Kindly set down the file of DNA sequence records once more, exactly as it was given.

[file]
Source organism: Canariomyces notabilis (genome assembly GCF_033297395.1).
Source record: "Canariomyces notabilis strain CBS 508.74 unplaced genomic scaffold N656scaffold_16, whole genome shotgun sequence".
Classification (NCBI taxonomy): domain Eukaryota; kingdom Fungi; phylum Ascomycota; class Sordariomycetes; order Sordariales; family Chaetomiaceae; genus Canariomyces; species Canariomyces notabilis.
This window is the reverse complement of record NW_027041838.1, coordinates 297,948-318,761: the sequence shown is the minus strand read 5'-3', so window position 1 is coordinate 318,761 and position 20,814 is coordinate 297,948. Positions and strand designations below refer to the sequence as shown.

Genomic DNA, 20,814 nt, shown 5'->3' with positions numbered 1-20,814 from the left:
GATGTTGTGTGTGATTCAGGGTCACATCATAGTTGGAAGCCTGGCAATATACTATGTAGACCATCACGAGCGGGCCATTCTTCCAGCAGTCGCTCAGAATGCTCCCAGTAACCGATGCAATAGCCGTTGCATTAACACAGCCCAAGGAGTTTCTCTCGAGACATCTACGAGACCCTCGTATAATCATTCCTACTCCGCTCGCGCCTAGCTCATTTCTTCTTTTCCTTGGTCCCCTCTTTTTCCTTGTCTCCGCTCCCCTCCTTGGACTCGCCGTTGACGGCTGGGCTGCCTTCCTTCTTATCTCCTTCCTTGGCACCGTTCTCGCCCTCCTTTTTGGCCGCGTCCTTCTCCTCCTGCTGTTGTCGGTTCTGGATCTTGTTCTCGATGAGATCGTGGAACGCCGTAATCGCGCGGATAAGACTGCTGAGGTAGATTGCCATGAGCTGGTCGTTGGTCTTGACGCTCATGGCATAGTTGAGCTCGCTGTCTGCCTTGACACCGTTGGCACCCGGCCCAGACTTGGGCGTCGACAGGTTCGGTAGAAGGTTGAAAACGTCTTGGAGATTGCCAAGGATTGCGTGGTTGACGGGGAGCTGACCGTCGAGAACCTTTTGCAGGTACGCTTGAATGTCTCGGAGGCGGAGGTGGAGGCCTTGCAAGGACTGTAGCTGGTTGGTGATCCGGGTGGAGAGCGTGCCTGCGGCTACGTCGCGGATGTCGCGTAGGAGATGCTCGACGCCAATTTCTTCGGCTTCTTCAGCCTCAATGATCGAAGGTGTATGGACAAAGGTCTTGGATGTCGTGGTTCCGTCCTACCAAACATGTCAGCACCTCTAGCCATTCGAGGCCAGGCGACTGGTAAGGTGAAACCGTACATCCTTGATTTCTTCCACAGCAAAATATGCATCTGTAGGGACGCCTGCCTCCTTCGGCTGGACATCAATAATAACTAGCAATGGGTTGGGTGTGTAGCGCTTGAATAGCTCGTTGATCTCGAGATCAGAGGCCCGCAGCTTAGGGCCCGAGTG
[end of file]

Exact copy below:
Source organism: Canariomyces notabilis (genome assembly GCF_033297395.1).
Source record: "Canariomyces notabilis strain CBS 508.74 unplaced genomic scaffold N656scaffold_16, whole genome shotgun sequence".
Classification (NCBI taxonomy): domain Eukaryota; kingdom Fungi; phylum Ascomycota; class Sordariomycetes; order Sordariales; family Chaetomiaceae; genus Canariomyces; species Canariomyces notabilis.
This window is the reverse complement of record NW_027041838.1, coordinates 297,948-318,761: the sequence shown is the minus strand read 5'-3', so window position 1 is coordinate 318,761 and position 20,814 is coordinate 297,948. Positions and strand designations below refer to the sequence as shown.

Genomic DNA, 20,814 nt, shown 5'->3' with positions numbered 1-20,814 from the left:
GATGTTGTGTGTGATTCAGGGTCACATCATAGTTGGAAGCCTGGCAATATACTATGTAGACCATCACGAGCGGGCCATTCTTCCAGCAGTCGCTCAGAATGCTCCCAGTAACCGATGCAATAGCCGTTGCATTAACACAGCCCAAGGAGTTTCTCTCGAGACATCTACGAGACCCTCGTATAATCATTCCTACTCCGCTCGCGCCTAGCTCATTTCTTCTTTTCCTTGGTCCCCTCTTTTTCCTTGTCTCCGCTCCCCTCCTTGGACTCGCCGTTGACGGCTGGGCTGCCTTCCTTCTTATCTCCTTCCTTGGCACCGTTCTCGCCCTCCTTTTTGGCCGCGTCCTTCTCCTCCTGCTGTTGTCGGTTCTGGATCTTGTTCTCGATGAGATCGTGGAACGCCGTAATCGCGCGGATAAGACTGCTGAGGTAGATTGCCATGAGCTGGTCGTTGGTCTTGACGCTCATGGCATAGTTGAGCTCGCTGTCTGCCTTGACACCGTTGGCACCCGGCCCAGACTTGGGCGTCGACAGGTTCGGTAGAAGGTTGAAAACGTCTTGGAGATTGCCAAGGATTGCGTGGTTGACGGGGAGCTGACCGTCGAGAACCTTTTGCAGGTACGCTTGAATGTCTCGGAGGCGGAGGTGGAGGCCTTGCAAGGACTGTAGCTGGTTGGTGATCCGGGTGGAGAGCGTGCCTGCGGCTACGTCGCGGATGTCGCGTAGGAGATGCTCGACGCCAATTTCTTCGGCTTCTTCAGCCTCAATGATCGAAGGTGTATGGACAAAGGTCTTGGATGTCGTGGTTCCGTCCTACCAAACATGTCAGCACCTCTAGCCATTCGAGGCCAGGCGACTGGTAAGGTGAAACCGTACATCCTTGATTTCTTCCACAGCAAAATATGCATCTGTAGGGACGCCTGCCTCCTTCGGCTGGACATCAATAATAACTAGCAATGGGTTGGGTGTGTAGCGCTTGAATAGCTCGTTGATCTCGAGATCAGAGGCCCGCAGCTTAGGGCCCGAGTG